Once heralded as the “Picasso of Canada,” and famously recognized as the founder of the postwar Toronto-area abstract art collective Painters Eleven, Harold Town and his legacy are revisited and reconsidered this fall in an exhibition at Ingram Gallery.
Spanning four decades of production, the exhibition includes Town’s early works on paper, his signature single autographic print collages, lesser-known SNAP series works from the 1970s and even a set of handcrafted jigsaw puzzles created for Town’s daughters Shirley and Heather.
The works selected convey the depth and breadth of an artist known for his wide-ranging, larger-than-life persona. Mummers, which merges an abstract expressionist sensibility with formal experimentation, was created in 1954 and once exhibited in Venice. The best-known work in the show, War Shadow (from the 1960s) represents Town at the height of his career. The almost sculptural use of paint in this work makes a visceral homage to Paul-Émile Borduas and the influence of the Automatistes. Town’s Stretch, from 1969, reflects a period of minimalist experimentation. It’s enlightening to see the different paths this prolific artist took.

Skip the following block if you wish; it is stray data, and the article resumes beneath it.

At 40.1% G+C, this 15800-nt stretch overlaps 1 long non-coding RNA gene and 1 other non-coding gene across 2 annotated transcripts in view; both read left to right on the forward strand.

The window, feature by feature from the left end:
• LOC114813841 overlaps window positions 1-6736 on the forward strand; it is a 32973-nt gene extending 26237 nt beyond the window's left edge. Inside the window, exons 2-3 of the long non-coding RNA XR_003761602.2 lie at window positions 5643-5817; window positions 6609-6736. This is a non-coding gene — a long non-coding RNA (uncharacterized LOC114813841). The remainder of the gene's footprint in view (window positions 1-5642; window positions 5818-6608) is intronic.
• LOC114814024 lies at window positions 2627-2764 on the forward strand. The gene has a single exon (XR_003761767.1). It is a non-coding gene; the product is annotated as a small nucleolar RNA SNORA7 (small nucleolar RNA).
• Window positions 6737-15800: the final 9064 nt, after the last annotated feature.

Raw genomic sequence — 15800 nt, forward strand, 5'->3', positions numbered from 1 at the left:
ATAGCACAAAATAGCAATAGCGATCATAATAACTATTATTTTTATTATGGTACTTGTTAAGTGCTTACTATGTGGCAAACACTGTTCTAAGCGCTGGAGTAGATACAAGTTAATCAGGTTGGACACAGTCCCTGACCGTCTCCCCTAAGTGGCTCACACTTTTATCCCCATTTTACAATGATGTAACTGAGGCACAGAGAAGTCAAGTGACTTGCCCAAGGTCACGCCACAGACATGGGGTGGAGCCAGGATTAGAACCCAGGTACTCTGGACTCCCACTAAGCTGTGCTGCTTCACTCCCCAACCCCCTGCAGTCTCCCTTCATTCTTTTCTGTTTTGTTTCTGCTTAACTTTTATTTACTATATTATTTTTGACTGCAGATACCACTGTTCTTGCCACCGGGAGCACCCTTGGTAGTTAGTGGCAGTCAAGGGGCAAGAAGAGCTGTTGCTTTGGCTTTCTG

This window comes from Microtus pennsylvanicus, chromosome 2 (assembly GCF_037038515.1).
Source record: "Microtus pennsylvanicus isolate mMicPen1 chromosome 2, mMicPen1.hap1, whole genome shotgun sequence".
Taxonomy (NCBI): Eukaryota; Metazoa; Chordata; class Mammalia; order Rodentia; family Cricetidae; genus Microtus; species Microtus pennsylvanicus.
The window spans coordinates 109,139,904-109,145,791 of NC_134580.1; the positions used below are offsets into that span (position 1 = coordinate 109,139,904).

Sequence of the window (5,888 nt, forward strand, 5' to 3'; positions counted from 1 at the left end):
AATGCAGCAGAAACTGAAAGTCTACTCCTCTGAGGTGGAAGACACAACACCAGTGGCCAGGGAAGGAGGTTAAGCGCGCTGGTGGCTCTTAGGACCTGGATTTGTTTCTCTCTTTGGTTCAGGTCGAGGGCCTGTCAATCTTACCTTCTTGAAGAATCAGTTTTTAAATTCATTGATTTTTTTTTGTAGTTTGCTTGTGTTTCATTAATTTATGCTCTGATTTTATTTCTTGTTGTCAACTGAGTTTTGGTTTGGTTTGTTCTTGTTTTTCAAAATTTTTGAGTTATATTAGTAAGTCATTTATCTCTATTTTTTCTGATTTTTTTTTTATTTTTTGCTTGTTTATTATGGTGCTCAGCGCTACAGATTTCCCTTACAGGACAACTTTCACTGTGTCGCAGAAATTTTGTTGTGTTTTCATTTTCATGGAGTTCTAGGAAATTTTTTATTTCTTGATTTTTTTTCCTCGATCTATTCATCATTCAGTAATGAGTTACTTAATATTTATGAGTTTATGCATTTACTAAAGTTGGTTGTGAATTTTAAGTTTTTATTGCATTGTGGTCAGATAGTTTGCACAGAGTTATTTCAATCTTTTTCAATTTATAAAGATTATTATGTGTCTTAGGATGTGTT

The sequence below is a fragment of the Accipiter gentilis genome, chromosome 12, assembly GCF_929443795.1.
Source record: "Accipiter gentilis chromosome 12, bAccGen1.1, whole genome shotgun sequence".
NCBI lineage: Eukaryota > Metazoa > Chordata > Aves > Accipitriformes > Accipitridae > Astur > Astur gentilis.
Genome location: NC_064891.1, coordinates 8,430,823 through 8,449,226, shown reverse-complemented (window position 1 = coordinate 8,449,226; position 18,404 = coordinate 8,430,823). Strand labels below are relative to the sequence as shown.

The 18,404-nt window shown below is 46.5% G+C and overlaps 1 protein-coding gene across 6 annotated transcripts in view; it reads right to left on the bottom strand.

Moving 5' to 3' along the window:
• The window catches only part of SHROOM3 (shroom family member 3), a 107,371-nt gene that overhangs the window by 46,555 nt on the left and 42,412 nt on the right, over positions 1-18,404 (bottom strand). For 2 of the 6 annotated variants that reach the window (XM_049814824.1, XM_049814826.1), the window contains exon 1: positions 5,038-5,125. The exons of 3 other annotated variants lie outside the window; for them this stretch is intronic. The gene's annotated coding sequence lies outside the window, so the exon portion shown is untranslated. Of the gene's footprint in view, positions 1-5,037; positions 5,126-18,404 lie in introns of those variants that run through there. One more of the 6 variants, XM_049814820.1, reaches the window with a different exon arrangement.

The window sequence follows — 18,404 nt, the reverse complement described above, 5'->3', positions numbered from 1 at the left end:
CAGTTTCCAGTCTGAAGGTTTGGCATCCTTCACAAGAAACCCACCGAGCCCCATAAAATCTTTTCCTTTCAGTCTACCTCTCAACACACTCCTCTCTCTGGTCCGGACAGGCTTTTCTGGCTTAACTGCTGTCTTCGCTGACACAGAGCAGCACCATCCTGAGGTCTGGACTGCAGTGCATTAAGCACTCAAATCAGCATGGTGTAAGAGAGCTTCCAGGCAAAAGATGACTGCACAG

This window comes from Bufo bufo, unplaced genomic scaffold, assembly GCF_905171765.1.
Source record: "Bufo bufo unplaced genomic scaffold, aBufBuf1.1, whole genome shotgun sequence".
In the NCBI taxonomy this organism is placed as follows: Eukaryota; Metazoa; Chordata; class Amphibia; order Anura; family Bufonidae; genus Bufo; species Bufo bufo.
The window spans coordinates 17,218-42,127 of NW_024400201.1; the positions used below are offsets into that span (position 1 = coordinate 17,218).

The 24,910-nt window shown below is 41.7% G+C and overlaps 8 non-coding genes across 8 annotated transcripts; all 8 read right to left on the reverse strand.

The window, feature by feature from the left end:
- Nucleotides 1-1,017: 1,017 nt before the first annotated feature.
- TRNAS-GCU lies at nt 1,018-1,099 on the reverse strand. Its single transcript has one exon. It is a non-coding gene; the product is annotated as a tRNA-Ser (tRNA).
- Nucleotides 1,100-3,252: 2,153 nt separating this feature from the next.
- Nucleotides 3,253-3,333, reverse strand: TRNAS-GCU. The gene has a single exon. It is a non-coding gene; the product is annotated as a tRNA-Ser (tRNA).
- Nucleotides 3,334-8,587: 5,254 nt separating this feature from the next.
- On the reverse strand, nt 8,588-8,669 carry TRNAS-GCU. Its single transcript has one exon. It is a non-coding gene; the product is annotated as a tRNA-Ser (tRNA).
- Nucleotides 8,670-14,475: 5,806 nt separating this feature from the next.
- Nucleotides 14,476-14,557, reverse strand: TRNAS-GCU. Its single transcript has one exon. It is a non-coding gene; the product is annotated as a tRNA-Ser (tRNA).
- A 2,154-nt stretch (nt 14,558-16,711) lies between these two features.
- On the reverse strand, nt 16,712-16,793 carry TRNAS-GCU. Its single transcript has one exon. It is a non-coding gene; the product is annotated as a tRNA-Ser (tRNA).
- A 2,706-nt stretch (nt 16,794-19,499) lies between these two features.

This small, well-organized, enjoyable exhibition casts a spotlight on a Canadian art personality who has, until recently, been largely neglected by art historians—his status being obscured by the international success of his Painters Eleven peer Jack Bush. Only in the past decade has Town re-emerged as an eminent painter in his own right, with a posthumous solo exhibition at Moore Gallery in 1997 and a recent presentation of works at the Drake Hotel in 2007. The Ingram show is perhaps a prelude to increased institutional recognition for this figure who cast a long shadow in his time. (49 Avenue Rd, Toronto ON)